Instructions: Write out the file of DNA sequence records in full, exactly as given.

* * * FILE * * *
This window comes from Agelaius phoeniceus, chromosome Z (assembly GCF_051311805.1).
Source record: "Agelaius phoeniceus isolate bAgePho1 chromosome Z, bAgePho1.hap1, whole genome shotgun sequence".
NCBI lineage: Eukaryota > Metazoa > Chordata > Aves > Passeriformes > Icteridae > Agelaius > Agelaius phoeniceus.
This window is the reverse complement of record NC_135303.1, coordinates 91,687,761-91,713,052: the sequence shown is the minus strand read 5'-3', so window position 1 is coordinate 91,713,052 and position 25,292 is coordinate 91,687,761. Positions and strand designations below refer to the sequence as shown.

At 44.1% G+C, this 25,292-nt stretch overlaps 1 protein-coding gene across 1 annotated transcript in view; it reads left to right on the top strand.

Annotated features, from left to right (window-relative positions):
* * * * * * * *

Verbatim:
This window comes from Agelaius phoeniceus, chromosome Z (assembly GCF_051311805.1).
Source record: "Agelaius phoeniceus isolate bAgePho1 chromosome Z, bAgePho1.hap1, whole genome shotgun sequence".
NCBI lineage: Eukaryota > Metazoa > Chordata > Aves > Passeriformes > Icteridae > Agelaius > Agelaius phoeniceus.
This window is the reverse complement of record NC_135303.1, coordinates 91,687,761-91,713,052: the sequence shown is the minus strand read 5'-3', so window position 1 is coordinate 91,713,052 and position 25,292 is coordinate 91,687,761. Positions and strand designations below refer to the sequence as shown.

At 44.1% G+C, this 25,292-nt stretch overlaps 1 protein-coding gene across 1 annotated transcript in view; it reads left to right on the top strand.

Annotated features, from left to right (window-relative positions):